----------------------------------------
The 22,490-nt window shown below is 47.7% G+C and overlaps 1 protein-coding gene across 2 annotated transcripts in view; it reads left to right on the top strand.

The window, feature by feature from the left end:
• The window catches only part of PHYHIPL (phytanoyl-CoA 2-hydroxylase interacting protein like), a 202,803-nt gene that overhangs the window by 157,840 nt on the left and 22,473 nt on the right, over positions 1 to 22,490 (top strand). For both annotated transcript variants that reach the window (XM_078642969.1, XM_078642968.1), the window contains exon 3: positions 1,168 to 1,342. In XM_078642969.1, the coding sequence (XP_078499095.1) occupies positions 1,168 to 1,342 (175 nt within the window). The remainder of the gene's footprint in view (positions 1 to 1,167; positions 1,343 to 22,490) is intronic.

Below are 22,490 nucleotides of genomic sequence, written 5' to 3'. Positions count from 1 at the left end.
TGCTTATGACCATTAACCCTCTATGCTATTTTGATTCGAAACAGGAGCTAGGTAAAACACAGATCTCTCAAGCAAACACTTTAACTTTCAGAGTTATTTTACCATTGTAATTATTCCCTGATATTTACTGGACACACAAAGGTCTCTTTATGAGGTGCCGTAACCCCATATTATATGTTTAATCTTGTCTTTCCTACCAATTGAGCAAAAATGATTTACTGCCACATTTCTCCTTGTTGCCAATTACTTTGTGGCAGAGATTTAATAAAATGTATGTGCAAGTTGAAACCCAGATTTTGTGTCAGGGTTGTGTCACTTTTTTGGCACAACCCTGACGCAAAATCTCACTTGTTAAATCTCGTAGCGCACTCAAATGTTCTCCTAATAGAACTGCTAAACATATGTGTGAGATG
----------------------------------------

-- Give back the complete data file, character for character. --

The 22,490-nt window shown below is 47.7% G+C and overlaps 1 protein-coding gene across 2 annotated transcripts in view; it reads left to right on the top strand.

The window, feature by feature from the left end:
• The window catches only part of PHYHIPL (phytanoyl-CoA 2-hydroxylase interacting protein like), a 202,803-nt gene that overhangs the window by 157,840 nt on the left and 22,473 nt on the right, over positions 1 to 22,490 (top strand). For both annotated transcript variants that reach the window (XM_078642969.1, XM_078642968.1), the window contains exon 3: positions 1,168 to 1,342. In XM_078642969.1, the coding sequence (XP_078499095.1) occupies positions 1,168 to 1,342 (175 nt within the window). The remainder of the gene's footprint in view (positions 1 to 1,167; positions 1,343 to 22,490) is intronic.

Below are 22,490 nucleotides of genomic sequence, written 5' to 3'. Positions count from 1 at the left end.
TGCTTATGACCATTAACCCTCTATGCTATTTTGATTCGAAACAGGAGCTAGGTAAAACACAGATCTCTCAAGCAAACACTTTAACTTTCAGAGTTATTTTACCATTGTAATTATTCCCTGATATTTACTGGACACACAAAGGTCTCTTTATGAGGTGCCGTAACCCCATATTATATGTTTAATCTTGTCTTTCCTACCAATTGAGCAAAAATGATTTACTGCCACATTTCTCCTTGTTGCCAATTACTTTGTGGCAGAGATTTAATAAAATGTATGTGCAAGTTGAAACCCAGATTTTGTGTCAGGGTTGTGTCACTTTTTTGGCACAACCCTGACGCAAAATCTCACTTGTTAAATCTCGTAGCGCACTCAAATGTTCTCCTAATAGAACTGCTAAACATATGTGTGAGATG